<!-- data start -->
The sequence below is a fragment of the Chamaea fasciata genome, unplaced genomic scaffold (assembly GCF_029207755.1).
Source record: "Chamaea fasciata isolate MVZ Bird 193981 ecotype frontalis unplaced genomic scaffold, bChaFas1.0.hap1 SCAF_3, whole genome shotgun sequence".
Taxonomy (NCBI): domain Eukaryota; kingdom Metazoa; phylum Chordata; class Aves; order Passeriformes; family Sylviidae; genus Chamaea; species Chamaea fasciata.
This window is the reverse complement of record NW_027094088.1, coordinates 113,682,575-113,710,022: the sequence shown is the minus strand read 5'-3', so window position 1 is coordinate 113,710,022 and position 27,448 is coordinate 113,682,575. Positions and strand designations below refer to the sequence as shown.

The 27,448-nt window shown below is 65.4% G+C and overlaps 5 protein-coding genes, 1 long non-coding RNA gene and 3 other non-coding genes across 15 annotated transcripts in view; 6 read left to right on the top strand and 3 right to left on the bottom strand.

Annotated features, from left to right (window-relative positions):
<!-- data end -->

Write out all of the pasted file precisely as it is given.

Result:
The sequence below is a fragment of the Chamaea fasciata genome, unplaced genomic scaffold (assembly GCF_029207755.1).
Source record: "Chamaea fasciata isolate MVZ Bird 193981 ecotype frontalis unplaced genomic scaffold, bChaFas1.0.hap1 SCAF_3, whole genome shotgun sequence".
Taxonomy (NCBI): domain Eukaryota; kingdom Metazoa; phylum Chordata; class Aves; order Passeriformes; family Sylviidae; genus Chamaea; species Chamaea fasciata.
This window is the reverse complement of record NW_027094088.1, coordinates 113,682,575-113,710,022: the sequence shown is the minus strand read 5'-3', so window position 1 is coordinate 113,710,022 and position 27,448 is coordinate 113,682,575. Positions and strand designations below refer to the sequence as shown.

The 27,448-nt window shown below is 65.4% G+C and overlaps 5 protein-coding genes, 1 long non-coding RNA gene and 3 other non-coding genes across 15 annotated transcripts in view; 6 read left to right on the top strand and 3 right to left on the bottom strand.

Annotated features, from left to right (window-relative positions):